The flare of the cuff can be accommodated in one of two ways.  What won't work is just adding fabric along the seam/button opening.  What you will see if you put your hand down flat on a table is that the shape of the hand flares mostly on the side of the thumb, not on the other side where the button opening is.  Adding fabric on that side will only create an awkward shape that won't sit well on the hand.  One option would be to cut the cuff as a separate piece.  This would be in the shape of an arc, which would create a funnel shape - and there may be a less extreme version of this going on in Charles' pourpoint.  But, the human hand is not shaped like a cone.  And since these sleeves are just full of inset gores, I decided to put one at the wrist also.  You can seen in the photo where I slit the muslin open along the center line to check the length when I fitted this on my forearm.  

Fitting the sleeve was a bit difficult on my own and I had to employ some help from a friend.  She helped me tweak the exact shape and location of the armhole seam.  With further time or experimentation, I might have adjusted the shape or size of the sleeve's gussets.  But, we just adjusted the armhole shape to suit the sleeve top.  

Construction details to follow!

Tuesday, March 19, 2019

More Spanish Gothic style

After I shared my previous post about trying to find distinctly Iberian elements in 14th century fashion, a kind Facebook user (Tasha Dandelion Kelly, who has a really great blog as well, which is referended in the first post) shared some photos of an alterpiece from Quejana in northern Spain, which seems to be in Old Castile.  It is currently in the Chicago Art Institute.  The paintings show scenes from the life of the Virgin Mary.  It is dated to 1396.

Photo by Tasha Dandelion Kelly
This piece has a lot of the same problems I encounter in other religious art.  A lot of the saints are depicted in voluminous draperies that are kind of reminiscent of ancient Greco-Roman styles, which I doubt are representative of the artist's contemporaries.  There's the three Oriental Kings arriving for the birth of Jesus, who are also not necessarily a good source for fashion, since their clothes are most likely meant to evoke foreign-ness.  But, there are a few panels with what seem to be representations of contemporary clothing of ordinary people.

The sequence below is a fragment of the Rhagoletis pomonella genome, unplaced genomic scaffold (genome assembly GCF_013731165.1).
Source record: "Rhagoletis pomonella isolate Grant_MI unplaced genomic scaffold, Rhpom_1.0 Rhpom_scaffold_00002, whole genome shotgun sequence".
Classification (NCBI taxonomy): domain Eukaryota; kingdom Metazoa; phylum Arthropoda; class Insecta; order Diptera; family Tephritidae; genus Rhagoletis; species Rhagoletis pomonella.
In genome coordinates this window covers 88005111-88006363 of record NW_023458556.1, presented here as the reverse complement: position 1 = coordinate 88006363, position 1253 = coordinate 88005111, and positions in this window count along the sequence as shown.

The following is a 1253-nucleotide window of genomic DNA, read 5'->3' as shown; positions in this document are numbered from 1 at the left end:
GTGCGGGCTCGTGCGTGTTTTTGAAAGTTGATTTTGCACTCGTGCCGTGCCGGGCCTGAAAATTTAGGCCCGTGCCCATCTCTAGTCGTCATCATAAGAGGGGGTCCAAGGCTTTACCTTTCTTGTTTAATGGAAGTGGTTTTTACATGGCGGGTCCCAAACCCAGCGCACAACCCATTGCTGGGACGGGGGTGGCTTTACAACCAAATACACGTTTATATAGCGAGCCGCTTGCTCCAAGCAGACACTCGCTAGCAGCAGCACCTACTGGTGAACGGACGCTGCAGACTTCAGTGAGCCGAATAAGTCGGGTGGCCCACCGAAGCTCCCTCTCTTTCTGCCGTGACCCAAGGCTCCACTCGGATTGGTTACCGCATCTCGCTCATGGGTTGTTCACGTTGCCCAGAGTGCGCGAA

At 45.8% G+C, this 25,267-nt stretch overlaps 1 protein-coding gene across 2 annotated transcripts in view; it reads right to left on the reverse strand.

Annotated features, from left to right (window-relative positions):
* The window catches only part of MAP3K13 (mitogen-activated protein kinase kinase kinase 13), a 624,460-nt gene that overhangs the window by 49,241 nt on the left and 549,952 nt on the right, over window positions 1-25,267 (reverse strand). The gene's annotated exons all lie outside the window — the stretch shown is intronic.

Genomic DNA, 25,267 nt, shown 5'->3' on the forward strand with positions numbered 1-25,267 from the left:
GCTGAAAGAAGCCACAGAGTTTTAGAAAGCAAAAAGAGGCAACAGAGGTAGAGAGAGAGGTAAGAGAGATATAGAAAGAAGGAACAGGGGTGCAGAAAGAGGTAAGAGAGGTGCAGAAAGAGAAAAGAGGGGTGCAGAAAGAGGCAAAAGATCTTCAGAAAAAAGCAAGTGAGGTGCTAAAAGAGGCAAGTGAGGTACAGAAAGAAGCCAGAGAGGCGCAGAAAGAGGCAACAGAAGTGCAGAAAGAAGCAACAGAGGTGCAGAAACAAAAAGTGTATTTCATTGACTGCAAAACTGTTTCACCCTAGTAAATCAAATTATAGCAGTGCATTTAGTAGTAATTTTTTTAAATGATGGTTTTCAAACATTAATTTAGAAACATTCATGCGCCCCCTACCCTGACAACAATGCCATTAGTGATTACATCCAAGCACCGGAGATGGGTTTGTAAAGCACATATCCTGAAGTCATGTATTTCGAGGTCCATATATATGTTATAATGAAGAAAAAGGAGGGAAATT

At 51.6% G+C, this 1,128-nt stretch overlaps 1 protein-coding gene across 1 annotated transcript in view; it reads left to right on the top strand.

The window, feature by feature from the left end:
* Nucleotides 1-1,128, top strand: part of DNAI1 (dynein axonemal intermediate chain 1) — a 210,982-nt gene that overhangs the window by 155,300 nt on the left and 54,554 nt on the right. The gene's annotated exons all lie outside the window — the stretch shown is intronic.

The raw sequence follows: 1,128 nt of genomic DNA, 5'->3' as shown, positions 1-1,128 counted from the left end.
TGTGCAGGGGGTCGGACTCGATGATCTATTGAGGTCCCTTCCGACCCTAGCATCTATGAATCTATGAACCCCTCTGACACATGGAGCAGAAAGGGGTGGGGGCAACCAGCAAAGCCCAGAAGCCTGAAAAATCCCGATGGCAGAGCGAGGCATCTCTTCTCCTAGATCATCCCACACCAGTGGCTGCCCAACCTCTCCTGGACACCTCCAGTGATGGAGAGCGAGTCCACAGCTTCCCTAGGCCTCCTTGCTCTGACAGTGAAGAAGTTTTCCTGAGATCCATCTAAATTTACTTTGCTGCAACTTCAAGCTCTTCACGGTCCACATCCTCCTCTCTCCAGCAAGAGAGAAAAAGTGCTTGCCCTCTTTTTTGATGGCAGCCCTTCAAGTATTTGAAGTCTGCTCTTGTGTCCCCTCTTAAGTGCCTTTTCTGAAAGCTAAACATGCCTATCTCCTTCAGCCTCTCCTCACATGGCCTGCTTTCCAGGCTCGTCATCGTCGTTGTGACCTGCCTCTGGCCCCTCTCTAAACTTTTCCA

Not all of these are helpful for me.  The patron and his wife (kneeling on either side of the crucified Jesus, top center) are fashion-forward and seem to be wearing an early form of the houppelande.  This is great, but not one of the styles I'm looking at repicating.  There are a couple of shepherds in the panel left of center in the lower row.  Their clothing seems to be of the geometrically-cut variety (earlier styles that obviously persist in the clothing of lower classes and those that do manual labor.  The scene to the left of center in the top row shows some soldiers who appear to be wearing jupons - but I don't want to extrapolate too much from images of men who are probably wearing armor.

Photo by Tasha Dandelion Kelly
There are 2 figures in this piece that I found very interesting, from the perspective of my current project. The first, seen here, appears to be Joseph from a scene of Joseph and Mary fleeing to Egypt with the infant Jesus. He is clearly not a soldier, but he is wearing what looks like a jupon - a fitted garment, buttoned all the way down the front - that is very similar to the ones the soldiers in the other panel are wearing.  Joseph's garment also has vertical lines marked on it, possibly indicating quilting.  His sleeves are fairly wide and loose, however, with a turned back hem.  This is unlike either the military-style jupons or other depictions of more fashionable civilian jupons.  Of particular interest on this figure is the fact that his hosen are clearly rolled down to just below the knee (where a garter would be holding them up).  This is commonly seen on men who are doing physical work or are otherwise in a situation where they might be partially undressed or trying to cool off.  But what makes it especially interesting here is that it indicates that, despite having a very short, fashionable garment Joseph is still wearing split hosen and not joined hose.